Bay Area firms carve out socially responsible niche within financial industry
on December 27, 2011
Starting a company at the tail end of a recession is a risky bet for any would-be entrepreneur. But for a single mother of three who is living in Section 8 housing and has been making ends meet by carefully rationing her (now exhausted) unemployment checks, it’s a high stakes gamble.
Jessica Nowlan, 32, prefers to call it “a leap of faith.” The single mom launched Hope Solutions last year—a company that equips small businesses with payments processing and e-commerce capabilities—despite having no savings, no business loan and just 6 months of experience in the merchant services industry. “This is not the ideal way to start a business,” said Nowlan.
Today, she has about 50 clients—mostly very small businesses—but said that she needs about 250 more to become financially healthy.
Hope Solutions grew out of Nowlan’s own short-lived experience as a sales agent for a national merchant processing company. Tasked with finding new clients and setting up their credit processing systems, Nowlan grew disenchanted with the nature of her job, which she said included misleading business owners into buying costly services they didn’t need—and, sometimes, couldn’t afford. Such practices, she later learned, were not particular to her own company, but endemic to the industry as a whole.
Merchant services is a part of the credit card industry that flies under the radar of most consumers, but it’s familiar to business owners. Before retailers can take credit cards or web developers can accept online billing, for example, they require a host of services and equipment: debit machines, e-commerce gateways, technical support and financial backing, among others. Big banks and credit processing firms like the one for which Nowlan worked deal with the set-up and administration of these payment systems—for a percentage fee that is lopped off the top of every transaction.
That’s where things tend to get muddy. Shop owners seeking merchant services deal with many of the same questionable business practices endured by consumers seeking credit cards: Banks may charge a host of dubious fees, agents may exploit customer naiveté to up-sell accounts and customers may buy into a sales pitch that may be much different than what’s detailed in the fine print of their contracts.
Over the last two years, as public trust has eroded and consumers have increasingly chosen to divest from corporate financial institutions, business owners have similarly looked for alternatives to big bank merchant services. Nowlan thought she could satisfy that demand by starting her own firm. “I thought, wouldn’t it be cool if I could create my own credit processing company that would really meet people’s needs,” she said.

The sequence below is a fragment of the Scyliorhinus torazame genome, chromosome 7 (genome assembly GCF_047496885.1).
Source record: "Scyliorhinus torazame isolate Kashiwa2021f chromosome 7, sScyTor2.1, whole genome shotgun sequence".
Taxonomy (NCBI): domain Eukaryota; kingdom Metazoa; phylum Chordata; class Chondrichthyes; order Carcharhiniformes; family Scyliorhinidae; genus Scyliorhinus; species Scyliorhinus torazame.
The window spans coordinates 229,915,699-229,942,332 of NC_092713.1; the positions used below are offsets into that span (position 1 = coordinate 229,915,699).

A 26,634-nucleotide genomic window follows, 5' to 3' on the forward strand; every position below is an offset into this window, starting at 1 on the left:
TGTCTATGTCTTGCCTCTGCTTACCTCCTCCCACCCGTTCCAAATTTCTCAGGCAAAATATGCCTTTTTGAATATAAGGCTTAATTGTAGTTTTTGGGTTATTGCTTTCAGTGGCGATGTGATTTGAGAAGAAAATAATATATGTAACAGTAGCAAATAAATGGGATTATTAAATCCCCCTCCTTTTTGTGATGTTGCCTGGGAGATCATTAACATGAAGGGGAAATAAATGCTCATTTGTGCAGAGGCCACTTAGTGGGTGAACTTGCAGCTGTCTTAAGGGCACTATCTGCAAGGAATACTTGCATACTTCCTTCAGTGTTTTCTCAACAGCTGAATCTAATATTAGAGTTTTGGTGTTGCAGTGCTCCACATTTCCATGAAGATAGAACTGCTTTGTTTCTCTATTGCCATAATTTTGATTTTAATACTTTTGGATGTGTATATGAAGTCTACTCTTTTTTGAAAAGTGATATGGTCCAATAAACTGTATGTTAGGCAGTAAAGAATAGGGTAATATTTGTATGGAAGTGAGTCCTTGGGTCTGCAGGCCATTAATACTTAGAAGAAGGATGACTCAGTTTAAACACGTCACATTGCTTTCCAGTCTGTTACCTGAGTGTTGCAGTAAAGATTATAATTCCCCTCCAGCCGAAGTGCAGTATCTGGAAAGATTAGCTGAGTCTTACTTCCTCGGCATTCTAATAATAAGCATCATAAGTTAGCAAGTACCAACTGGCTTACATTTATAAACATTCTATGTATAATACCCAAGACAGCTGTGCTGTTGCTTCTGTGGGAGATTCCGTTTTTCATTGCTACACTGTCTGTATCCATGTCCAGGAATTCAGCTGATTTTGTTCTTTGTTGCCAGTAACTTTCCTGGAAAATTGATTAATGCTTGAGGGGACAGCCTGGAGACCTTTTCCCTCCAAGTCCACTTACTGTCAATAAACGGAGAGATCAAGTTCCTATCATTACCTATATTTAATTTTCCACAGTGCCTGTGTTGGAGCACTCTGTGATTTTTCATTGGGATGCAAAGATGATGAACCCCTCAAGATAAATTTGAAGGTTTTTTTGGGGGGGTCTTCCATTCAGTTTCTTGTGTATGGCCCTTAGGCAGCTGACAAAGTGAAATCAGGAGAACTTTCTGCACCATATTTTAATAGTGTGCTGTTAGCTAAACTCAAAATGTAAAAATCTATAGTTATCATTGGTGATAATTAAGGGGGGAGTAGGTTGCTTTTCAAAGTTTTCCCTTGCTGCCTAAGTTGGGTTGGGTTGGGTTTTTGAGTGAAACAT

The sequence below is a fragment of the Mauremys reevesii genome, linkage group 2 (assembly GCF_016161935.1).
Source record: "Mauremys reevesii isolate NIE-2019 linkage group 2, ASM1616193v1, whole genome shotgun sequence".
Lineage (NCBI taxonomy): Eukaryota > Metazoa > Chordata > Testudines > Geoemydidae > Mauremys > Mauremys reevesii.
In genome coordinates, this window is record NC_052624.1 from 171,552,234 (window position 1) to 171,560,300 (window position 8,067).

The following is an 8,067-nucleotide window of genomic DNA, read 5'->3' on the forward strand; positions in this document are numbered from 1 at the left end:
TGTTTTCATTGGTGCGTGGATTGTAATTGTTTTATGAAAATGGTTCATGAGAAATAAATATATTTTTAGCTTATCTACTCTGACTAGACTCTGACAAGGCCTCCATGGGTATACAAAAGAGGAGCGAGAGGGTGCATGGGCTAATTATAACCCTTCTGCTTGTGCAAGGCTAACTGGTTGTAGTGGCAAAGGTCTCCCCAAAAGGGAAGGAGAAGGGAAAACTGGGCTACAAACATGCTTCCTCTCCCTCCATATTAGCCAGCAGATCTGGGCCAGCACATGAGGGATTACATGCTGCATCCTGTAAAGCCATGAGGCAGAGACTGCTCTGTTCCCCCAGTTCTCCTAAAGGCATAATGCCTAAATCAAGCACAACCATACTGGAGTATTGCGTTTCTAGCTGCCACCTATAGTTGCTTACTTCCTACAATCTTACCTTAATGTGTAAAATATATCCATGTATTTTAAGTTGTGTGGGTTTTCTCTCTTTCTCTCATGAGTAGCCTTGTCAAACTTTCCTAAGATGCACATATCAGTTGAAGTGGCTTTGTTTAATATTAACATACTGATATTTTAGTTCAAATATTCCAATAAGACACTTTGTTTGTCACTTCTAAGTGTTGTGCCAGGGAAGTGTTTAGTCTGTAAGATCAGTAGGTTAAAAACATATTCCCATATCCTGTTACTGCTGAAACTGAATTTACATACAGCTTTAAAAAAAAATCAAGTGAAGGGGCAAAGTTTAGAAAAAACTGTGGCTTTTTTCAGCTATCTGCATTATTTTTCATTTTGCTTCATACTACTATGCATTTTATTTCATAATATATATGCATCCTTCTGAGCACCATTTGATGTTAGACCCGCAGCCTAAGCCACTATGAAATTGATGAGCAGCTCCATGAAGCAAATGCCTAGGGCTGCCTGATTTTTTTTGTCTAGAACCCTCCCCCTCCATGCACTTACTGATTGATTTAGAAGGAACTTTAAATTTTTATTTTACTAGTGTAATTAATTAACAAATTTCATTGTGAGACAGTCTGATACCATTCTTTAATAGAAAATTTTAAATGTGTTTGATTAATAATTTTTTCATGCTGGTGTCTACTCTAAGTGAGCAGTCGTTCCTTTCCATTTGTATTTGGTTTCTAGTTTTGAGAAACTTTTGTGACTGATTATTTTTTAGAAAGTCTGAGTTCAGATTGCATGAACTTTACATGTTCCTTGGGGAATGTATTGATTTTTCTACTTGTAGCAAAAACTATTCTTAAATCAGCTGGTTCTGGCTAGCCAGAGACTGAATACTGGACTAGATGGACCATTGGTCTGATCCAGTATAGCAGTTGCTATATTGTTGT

In 2010, she launched Hope Solutions. She started small, taking on one client, then using that revenue to take on another, until she was able to rent a “smallish, kind of funky,” one-room office in the Laurel neighborhood of East Oakland, as well as hire a part time administrator.
Though the demand for alternative merchant services firms is increasing and her business is growing with it, she said that she’s facing uphill trudge in a competitive, old school industry. But Nowlan’s company, which she markets as transparent and community oriented, is one of a scant few trying to change the industry’s business culture—or, at least, carve out a socially responsible niche within it.
For Nowlan, “socially responsible” meant adopting a consistent fee structure that wouldn’t confuse or mislead her clients, tailoring payment systems to individual business models, and, above all, supporting homegrown small businesses. “When I first started, people said that was stupid—that there’s one bottom line in this industry and that’s money” said Nowlan. “What I’m trying to do really goes against the grain. We don’t buy (sales) leads. We don’t randomly cold call anyone. We set up pricing so that so everyone can participate.”
A key part of her business model is transparency—fully disclosing all fees as simply as possible. When business owners first set up their credit processing systems—which can consist of physical equipment like debit machines, point of sale software, online payments platforms and more—the experience can be overwhelming, Nowlan said. Further complicating the process are the complex and varying fee structures involved.
Whenever a customer swipes a credit card, for example, the merchant pays a transaction fee—but that fee varies depending on the type of business, the type of card, its issuer, whether the card accrues rewards, and other factors. Visa alone has established more than 300 different fees based on a variety of scenarios, which the company details in a 9-page merchant handout. Mastercard’s similarly convoluted fee structure is detailed in a 170-page merchant handout.
“People don’t understand it all,” Nowlan said, adding that sales agents in the industry are “trained to sign people up without disclosing all fees and it’s so complicated that people just end up trusting you.” As a result, she said, small business owners buy into costly services that don’t financially benefit their businesses, and end up locking themselves into long-term equipment leases.
Nowlan, on the other hand, doesn’t lock her clients into equipment leases and frequently adapts her services to whatever equipment they already have. Her fee structure is outlined in a simple, one-page handout available on her website, and she visits each merchant personally to explain how the fees, system and other details work. Sometimes, she even refers prospective clients to competing payment platforms, if it’s the more cost-effective option for them than her own services.
“It makes sense for some people,” Nowlan said of popular e-commerce platforms like Square, which allows businesses to take payments by Iphone or Ipad. “Not for a supermarket or a brick and mortar store. That’s where we have to look at each business model.”
In the Bay Area, Occupy protests in Oakland and San Francisco, which galvanized consumers into divesting from big banks, have prompted many small business owners to seek out alternative merchant services, like Nowlan’s. Sandy Dolan, who owns a gift shop called Bells and Whistles in Oakland, says that the Occupy protests convinced her to transfer her business accounts from Wells Fargo to a local bank. Then, when she discovered that her credit processing services, also administered by Wells Fargo, were costing her much more than she expected, she switched to Hope Solutions.